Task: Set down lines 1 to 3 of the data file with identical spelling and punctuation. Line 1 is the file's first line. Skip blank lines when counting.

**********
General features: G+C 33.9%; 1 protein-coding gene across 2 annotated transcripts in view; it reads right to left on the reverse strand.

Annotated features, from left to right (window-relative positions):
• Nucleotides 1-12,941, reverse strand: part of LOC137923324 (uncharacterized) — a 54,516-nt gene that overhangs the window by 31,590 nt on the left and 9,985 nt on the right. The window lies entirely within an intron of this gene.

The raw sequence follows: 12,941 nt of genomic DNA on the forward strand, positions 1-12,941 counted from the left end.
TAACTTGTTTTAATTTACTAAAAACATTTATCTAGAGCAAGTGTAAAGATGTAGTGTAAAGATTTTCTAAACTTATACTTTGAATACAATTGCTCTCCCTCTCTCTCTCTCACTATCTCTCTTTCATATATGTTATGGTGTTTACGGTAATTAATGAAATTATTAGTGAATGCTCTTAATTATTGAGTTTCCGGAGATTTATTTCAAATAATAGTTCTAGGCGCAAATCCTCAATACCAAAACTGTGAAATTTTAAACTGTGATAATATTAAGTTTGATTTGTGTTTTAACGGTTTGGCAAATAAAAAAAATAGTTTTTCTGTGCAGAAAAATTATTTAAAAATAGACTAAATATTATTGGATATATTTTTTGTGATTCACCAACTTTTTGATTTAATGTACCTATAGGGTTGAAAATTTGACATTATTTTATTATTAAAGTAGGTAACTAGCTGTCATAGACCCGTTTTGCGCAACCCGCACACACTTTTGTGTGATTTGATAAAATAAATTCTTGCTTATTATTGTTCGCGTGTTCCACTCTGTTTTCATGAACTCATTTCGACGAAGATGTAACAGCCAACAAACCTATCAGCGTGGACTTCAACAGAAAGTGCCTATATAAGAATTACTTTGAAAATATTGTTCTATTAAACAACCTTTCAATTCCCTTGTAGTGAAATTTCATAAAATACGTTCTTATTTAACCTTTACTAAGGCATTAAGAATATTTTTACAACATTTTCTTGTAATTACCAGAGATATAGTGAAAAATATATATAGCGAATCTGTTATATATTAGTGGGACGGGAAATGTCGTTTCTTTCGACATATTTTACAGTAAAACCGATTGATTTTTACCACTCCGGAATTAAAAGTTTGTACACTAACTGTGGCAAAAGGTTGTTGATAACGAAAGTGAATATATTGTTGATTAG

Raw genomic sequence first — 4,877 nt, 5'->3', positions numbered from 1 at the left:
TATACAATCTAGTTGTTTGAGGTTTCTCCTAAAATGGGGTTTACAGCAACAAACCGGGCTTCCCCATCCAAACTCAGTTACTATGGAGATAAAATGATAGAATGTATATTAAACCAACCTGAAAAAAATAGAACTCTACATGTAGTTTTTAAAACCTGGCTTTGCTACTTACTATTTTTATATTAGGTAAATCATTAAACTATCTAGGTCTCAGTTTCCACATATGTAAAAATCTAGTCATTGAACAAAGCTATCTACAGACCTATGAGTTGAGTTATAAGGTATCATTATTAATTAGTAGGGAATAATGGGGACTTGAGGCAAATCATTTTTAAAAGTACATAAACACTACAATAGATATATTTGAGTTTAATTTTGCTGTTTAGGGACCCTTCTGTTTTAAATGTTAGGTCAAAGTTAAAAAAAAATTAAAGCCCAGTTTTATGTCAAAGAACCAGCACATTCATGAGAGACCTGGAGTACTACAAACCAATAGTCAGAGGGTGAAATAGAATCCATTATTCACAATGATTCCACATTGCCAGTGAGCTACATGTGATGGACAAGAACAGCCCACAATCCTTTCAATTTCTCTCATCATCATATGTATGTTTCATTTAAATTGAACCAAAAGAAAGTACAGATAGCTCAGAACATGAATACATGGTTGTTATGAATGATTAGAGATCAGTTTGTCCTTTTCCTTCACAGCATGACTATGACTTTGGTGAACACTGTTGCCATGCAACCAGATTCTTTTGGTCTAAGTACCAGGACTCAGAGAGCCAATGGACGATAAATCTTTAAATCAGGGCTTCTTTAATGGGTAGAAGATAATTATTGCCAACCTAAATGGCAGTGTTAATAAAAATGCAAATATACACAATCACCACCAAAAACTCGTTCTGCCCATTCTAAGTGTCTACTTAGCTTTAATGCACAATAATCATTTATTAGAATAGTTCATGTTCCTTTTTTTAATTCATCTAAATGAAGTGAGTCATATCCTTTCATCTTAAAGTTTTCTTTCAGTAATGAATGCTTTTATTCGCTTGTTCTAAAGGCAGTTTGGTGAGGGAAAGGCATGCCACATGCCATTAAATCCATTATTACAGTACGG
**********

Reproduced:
General features: G+C 33.9%; 1 protein-coding gene across 2 annotated transcripts in view; it reads right to left on the reverse strand.

Annotated features, from left to right (window-relative positions):
• Nucleotides 1-12,941, reverse strand: part of LOC137923324 (uncharacterized) — a 54,516-nt gene that overhangs the window by 31,590 nt on the left and 9,985 nt on the right. The window lies entirely within an intron of this gene.